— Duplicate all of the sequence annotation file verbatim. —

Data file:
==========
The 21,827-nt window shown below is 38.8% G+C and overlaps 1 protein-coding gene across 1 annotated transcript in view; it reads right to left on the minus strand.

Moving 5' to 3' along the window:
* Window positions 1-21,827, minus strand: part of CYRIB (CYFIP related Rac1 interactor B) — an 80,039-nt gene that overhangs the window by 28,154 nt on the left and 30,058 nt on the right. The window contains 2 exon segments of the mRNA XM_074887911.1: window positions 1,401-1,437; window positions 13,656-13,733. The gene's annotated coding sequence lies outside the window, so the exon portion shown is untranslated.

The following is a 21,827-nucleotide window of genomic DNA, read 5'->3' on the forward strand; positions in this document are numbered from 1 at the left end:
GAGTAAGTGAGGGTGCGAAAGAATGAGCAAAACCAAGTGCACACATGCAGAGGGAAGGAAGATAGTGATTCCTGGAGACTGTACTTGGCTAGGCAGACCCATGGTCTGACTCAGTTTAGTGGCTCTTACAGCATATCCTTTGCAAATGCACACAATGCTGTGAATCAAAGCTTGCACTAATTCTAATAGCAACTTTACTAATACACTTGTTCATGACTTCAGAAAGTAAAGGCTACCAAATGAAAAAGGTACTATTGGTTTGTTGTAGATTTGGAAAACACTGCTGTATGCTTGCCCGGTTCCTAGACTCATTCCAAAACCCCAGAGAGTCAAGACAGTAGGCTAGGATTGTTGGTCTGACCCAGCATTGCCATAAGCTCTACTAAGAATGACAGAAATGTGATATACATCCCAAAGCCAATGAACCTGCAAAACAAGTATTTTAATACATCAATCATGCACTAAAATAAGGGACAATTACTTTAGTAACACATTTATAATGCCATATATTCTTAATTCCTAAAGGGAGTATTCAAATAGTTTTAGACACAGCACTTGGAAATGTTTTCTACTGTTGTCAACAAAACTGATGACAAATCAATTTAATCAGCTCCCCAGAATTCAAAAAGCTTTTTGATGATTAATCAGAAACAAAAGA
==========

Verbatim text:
The 21,827-nt window shown below is 38.8% G+C and overlaps 1 protein-coding gene across 1 annotated transcript in view; it reads right to left on the minus strand.

Moving 5' to 3' along the window:
* Window positions 1-21,827, minus strand: part of CYRIB (CYFIP related Rac1 interactor B) — an 80,039-nt gene that overhangs the window by 28,154 nt on the left and 30,058 nt on the right. The window contains 2 exon segments of the mRNA XM_074887911.1: window positions 1,401-1,437; window positions 13,656-13,733. The gene's annotated coding sequence lies outside the window, so the exon portion shown is untranslated.

The following is a 21,827-nucleotide window of genomic DNA, read 5'->3' on the forward strand; positions in this document are numbered from 1 at the left end:
GAGTAAGTGAGGGTGCGAAAGAATGAGCAAAACCAAGTGCACACATGCAGAGGGAAGGAAGATAGTGATTCCTGGAGACTGTACTTGGCTAGGCAGACCCATGGTCTGACTCAGTTTAGTGGCTCTTACAGCATATCCTTTGCAAATGCACACAATGCTGTGAATCAAAGCTTGCACTAATTCTAATAGCAACTTTACTAATACACTTGTTCATGACTTCAGAAAGTAAAGGCTACCAAATGAAAAAGGTACTATTGGTTTGTTGTAGATTTGGAAAACACTGCTGTATGCTTGCCCGGTTCCTAGACTCATTCCAAAACCCCAGAGAGTCAAGACAGTAGGCTAGGATTGTTGGTCTGACCCAGCATTGCCATAAGCTCTACTAAGAATGACAGAAATGTGATATACATCCCAAAGCCAATGAACCTGCAAAACAAGTATTTTAATACATCAATCATGCACTAAAATAAGGGACAATTACTTTAGTAACACATTTATAATGCCATATATTCTTAATTCCTAAAGGGAGTATTCAAATAGTTTTAGACACAGCACTTGGAAATGTTTTCTACTGTTGTCAACAAAACTGATGACAAATCAATTTAATCAGCTCCCCAGAATTCAAAAAGCTTTTTGATGATTAATCAGAAACAAAAGA